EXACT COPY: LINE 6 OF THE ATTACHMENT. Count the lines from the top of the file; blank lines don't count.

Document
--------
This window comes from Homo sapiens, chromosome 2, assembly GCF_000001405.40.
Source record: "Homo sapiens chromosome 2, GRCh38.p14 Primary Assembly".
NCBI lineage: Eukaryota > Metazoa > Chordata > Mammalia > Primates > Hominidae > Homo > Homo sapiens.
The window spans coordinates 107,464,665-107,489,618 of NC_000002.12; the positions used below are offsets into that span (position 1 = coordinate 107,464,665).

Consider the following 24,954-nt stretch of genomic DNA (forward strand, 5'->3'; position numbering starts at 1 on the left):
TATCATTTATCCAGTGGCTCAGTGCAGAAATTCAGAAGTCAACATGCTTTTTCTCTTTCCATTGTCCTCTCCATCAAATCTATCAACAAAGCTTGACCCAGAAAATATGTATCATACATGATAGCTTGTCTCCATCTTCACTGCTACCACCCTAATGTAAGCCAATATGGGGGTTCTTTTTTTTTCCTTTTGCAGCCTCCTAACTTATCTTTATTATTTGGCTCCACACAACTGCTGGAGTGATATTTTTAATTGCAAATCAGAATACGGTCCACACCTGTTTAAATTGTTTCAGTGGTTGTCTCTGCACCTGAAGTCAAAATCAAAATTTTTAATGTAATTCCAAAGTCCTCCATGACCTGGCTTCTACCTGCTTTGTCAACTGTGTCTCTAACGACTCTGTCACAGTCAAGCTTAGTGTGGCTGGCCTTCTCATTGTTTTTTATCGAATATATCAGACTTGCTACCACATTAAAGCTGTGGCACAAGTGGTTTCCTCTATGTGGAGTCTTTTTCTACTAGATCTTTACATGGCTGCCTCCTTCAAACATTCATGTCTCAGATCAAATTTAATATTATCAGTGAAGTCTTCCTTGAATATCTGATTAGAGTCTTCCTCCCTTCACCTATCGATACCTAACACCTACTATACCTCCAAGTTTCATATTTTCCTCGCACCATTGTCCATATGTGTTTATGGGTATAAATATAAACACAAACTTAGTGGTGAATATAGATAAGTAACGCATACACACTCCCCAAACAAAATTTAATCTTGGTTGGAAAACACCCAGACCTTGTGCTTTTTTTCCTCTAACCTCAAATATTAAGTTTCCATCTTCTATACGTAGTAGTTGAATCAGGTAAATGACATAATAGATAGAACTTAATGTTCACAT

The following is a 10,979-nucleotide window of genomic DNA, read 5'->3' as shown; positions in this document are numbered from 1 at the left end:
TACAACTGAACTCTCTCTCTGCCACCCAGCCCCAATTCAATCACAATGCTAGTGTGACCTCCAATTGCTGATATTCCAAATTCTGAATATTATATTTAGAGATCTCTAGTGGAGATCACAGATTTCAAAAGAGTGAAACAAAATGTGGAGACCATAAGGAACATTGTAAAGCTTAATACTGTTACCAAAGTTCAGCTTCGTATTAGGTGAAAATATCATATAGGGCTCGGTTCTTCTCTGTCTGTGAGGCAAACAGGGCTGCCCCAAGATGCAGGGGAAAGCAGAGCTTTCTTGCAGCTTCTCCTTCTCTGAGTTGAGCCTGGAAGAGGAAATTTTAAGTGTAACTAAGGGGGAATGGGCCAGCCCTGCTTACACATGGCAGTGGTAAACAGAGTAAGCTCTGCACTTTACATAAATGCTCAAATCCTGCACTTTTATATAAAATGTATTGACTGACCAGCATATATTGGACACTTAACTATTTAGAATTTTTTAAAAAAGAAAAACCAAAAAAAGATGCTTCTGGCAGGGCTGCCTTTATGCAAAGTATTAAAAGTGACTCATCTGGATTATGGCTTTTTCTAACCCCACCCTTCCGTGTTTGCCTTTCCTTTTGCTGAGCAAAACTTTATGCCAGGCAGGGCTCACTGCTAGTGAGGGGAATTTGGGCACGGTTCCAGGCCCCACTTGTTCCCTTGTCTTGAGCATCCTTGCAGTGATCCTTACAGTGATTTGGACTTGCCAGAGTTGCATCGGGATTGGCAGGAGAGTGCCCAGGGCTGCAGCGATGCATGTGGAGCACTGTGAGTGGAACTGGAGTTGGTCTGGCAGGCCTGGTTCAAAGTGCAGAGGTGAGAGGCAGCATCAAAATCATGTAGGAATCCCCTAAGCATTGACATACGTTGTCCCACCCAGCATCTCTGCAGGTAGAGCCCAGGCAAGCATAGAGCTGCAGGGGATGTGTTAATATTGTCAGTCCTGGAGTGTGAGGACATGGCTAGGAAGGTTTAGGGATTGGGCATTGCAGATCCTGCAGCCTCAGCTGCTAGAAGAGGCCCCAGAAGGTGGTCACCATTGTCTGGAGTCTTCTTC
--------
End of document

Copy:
TATCATTTATCCAGTGGCTCAGTGCAGAAATTCAGAAGTCAACATGCTTTTTCTCTTTCCATTGTCCTCTCCATCAAATCTATCAACAAAGCTTGACCCAGAAAATATGTATCATACATGATAGCTTGTCTCCATCTTCACTGCTACCACCCTAATGTAAGCCAATATGGGGGTTCTTTTTTTTTCCTTTTGCAGCCTCCTAACTTATCTTTATTATTTGGCTCCACACAACTGCTGGAGTGATATTTTTAATTGCAAATCAGAATACGGTCCACACCTGTTTAAATTGTTTCAGTGGTTGTCTCTGCACCTGAAGTCAAAATCAAAATTTTTAATGTAATTCCAAAGTCCTCCATGACCTGGCTTCTACCTGCTTTGTCAACTGTGTCTCTAACGACTCTGTCACAGTCAAGCTTAGTGTGGCTGGCCTTCTCATTGTTTTTTATCGAATATATCAGACTTGCTACCACATTAAAGCTGTGGCACAAGTGGTTTCCTCTATGTGGAGTCTTTTTCTACTAGATCTTTACATGGCTGCCTCCTTCAAACATTCATGTCTCAGATCAAATTTAATATTATCAGTGAAGTCTTCCTTGAATATCTGATTAGAGTCTTCCTCCCTTCACCTATCGATACCTAACACCTACTATACCTCCAAGTTTCATATTTTCCTCGCACCATTGTCCATATGTGTTTATGGGTATAAATATAAACACAAACTTAGTGGTGAATATAGATAAGTAACGCATACACACTCCCCAAACAAAATTTAATCTTGGTTGGAAAACACCCAGACCTTGTGCTTTTTTTCCTCTAACCTCAAATATTAAGTTTCCATCTTCTATACGTAGTAGTTGAATCAGGTAAATGACATAATAGATAGAACTTAATGTTCACAT